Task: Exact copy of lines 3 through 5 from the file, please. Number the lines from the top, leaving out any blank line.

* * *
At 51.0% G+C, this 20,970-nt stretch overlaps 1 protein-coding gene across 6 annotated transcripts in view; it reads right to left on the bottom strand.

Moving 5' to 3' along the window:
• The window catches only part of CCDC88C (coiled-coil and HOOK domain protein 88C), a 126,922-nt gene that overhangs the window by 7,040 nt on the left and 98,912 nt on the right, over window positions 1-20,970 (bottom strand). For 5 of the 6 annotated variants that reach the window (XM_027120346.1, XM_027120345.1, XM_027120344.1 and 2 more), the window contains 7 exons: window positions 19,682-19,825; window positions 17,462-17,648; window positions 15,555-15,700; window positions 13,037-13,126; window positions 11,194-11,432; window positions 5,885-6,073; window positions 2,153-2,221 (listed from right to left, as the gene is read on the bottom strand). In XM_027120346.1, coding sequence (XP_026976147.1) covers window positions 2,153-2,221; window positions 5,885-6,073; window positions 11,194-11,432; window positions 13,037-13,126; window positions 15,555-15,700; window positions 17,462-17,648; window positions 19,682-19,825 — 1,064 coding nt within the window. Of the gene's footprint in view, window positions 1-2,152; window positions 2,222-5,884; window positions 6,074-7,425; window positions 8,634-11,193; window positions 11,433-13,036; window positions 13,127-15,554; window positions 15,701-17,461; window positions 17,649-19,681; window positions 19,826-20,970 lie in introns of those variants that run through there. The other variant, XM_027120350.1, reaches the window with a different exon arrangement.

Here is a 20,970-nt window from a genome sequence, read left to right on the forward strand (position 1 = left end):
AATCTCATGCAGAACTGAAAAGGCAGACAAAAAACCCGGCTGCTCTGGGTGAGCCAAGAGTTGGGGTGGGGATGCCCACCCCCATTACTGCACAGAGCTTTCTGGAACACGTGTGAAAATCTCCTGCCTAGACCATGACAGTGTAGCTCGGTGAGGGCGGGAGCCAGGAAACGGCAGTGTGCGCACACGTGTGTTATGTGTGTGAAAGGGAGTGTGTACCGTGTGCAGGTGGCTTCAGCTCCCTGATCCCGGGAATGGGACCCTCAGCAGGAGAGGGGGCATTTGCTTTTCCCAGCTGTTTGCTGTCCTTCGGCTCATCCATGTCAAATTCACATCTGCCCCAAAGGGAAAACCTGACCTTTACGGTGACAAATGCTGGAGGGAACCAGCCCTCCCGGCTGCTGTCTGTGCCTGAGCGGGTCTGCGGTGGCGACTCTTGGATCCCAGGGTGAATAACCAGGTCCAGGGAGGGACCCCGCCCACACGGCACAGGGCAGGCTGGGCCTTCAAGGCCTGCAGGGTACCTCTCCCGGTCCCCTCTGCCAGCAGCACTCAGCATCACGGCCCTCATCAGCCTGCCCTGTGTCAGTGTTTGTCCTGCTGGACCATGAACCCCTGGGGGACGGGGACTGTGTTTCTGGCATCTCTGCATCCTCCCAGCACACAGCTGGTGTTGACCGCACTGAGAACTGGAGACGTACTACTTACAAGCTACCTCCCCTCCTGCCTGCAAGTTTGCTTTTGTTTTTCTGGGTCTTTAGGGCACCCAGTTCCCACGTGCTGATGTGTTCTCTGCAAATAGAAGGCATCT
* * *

• The window catches only part of CCDC88C (coiled-coil and HOOK domain protein 88C), a 126,922-nt gene that overhangs the window by 7,040 nt on the left and 98,912 nt on the right, over window positions 1-20,970 (bottom strand). For 5 of the 6 annotated variants that reach the window (XM_027120346.1, XM_027120345.1, XM_027120344.1 and 2 more), the window contains 7 exons: window positions 19,682-19,825; window positions 17,462-17,648; window positions 15,555-15,700; window positions 13,037-13,126; window positions 11,194-11,432; window positions 5,885-6,073; window positions 2,153-2,221 (listed from right to left, as the gene is read on the bottom strand). In XM_027120346.1, coding sequence (XP_026976147.1) covers window positions 2,153-2,221; window positions 5,885-6,073; window positions 11,194-11,432; window positions 13,037-13,126; window positions 15,555-15,700; window positions 17,462-17,648; window positions 19,682-19,825 — 1,064 coding nt within the window. Of the gene's footprint in view, window positions 1-2,152; window positions 2,222-5,884; window positions 6,074-7,425; window positions 8,634-11,193; window positions 11,433-13,036; window positions 13,127-15,554; window positions 15,701-17,461; window positions 17,649-19,681; window positions 19,826-20,970 lie in introns of those variants that run through there. The other variant, XM_027120350.1, reaches the window with a different exon arrangement.

Here is a 20,970-nt window from a genome sequence, read left to right on the forward strand (position 1 = left end):
AATCTCATGCAGAACTGAAAAGGCAGACAAAAAACCCGGCTGCTCTGGGTGAGCCAAGAGTTGGGGTGGGGATGCCCACCCCCATTACTGCACAGAGCTTTCTGGAACACGTGTGAAAATCTCCTGCCTAGACCATGACAGTGTAGCTCGGTGAGGGCGGGAGCCAGGAAACGGCAGTGTGCGCACACGTGTGTTATGTGTGTGAAAGGGAGTGTGTACCGTGTGCAGGTGGCTTCAGCTCCCTGATCCCGGGAATGGGACCCTCAGCAGGAGAGGGGGCATTTGCTTTTCCCAGCTGTTTGCTGTCCTTCGGCTCATCCATGTCAAATTCACATCTGCCCCAAAGGGAAAACCTGACCTTTACGGTGACAAATGCTGGAGGGAACCAGCCCTCCCGGCTGCTGTCTGTGCCTGAGCGGGTCTGCGGTGGCGACTCTTGGATCCCAGGGTGAATAACCAGGTCCAGGGAGGGACCCCGCCCACACGGCACAGGGCAGGCTGGGCCTTCAAGGCCTGCAGGGTACCTCTCCCGGTCCCCTCTGCCAGCAGCACTCAGCATCACGGCCCTCATCAGCCTGCCCTGTGTCAGTGTTTGTCCTGCTGGACCATGAACCCCTGGGGGACGGGGACTGTGTTTCTGGCATCTCTGCATCCTCCCAGCACACAGCTGGTGTTGACCGCACTGAGAACTGGAGACGTACTACTTACAAGCTACCTCCCCTCCTGCCTGCAAGTTTGCTTTTGTTTTTCTGGGTCTTTAGGGCACCCAGTTCCCACGTGCTGATGTGTTCTCTGCAAATAGAAGGCATCT